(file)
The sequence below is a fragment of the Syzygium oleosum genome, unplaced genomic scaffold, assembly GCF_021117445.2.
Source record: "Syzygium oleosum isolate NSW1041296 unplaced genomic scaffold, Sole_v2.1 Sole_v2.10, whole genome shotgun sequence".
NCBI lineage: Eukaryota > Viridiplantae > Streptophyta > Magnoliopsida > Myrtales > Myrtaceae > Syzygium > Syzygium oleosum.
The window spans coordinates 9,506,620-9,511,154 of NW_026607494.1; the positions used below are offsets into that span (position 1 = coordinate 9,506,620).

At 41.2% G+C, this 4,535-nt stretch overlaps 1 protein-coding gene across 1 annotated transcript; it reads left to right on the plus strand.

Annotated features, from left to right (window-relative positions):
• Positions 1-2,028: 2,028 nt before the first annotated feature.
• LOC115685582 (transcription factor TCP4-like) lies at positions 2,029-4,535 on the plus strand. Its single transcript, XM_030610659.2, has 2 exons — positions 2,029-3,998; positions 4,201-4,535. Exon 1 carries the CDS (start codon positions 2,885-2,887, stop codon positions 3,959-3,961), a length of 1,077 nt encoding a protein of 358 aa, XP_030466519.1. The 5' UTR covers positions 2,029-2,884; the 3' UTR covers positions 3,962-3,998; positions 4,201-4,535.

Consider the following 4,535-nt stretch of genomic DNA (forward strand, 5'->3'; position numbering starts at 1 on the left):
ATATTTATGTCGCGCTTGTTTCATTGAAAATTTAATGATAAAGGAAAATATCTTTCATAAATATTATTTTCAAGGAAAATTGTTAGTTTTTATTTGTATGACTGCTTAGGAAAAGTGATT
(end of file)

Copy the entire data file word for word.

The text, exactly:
The sequence below is a fragment of the Syzygium oleosum genome, unplaced genomic scaffold, assembly GCF_021117445.2.
Source record: "Syzygium oleosum isolate NSW1041296 unplaced genomic scaffold, Sole_v2.1 Sole_v2.10, whole genome shotgun sequence".
NCBI lineage: Eukaryota > Viridiplantae > Streptophyta > Magnoliopsida > Myrtales > Myrtaceae > Syzygium > Syzygium oleosum.
The window spans coordinates 9,506,620-9,511,154 of NW_026607494.1; the positions used below are offsets into that span (position 1 = coordinate 9,506,620).

At 41.2% G+C, this 4,535-nt stretch overlaps 1 protein-coding gene across 1 annotated transcript; it reads left to right on the plus strand.

Annotated features, from left to right (window-relative positions):
• Positions 1-2,028: 2,028 nt before the first annotated feature.
• LOC115685582 (transcription factor TCP4-like) lies at positions 2,029-4,535 on the plus strand. Its single transcript, XM_030610659.2, has 2 exons — positions 2,029-3,998; positions 4,201-4,535. Exon 1 carries the CDS (start codon positions 2,885-2,887, stop codon positions 3,959-3,961), a length of 1,077 nt encoding a protein of 358 aa, XP_030466519.1. The 5' UTR covers positions 2,029-2,884; the 3' UTR covers positions 3,962-3,998; positions 4,201-4,535.

Consider the following 4,535-nt stretch of genomic DNA (forward strand, 5'->3'; position numbering starts at 1 on the left):
ATATTTATGTCGCGCTTGTTTCATTGAAAATTTAATGATAAAGGAAAATATCTTTCATAAATATTATTTTCAAGGAAAATTGTTAGTTTTTATTTGTATGACTGCTTAGGAAAAGTGATT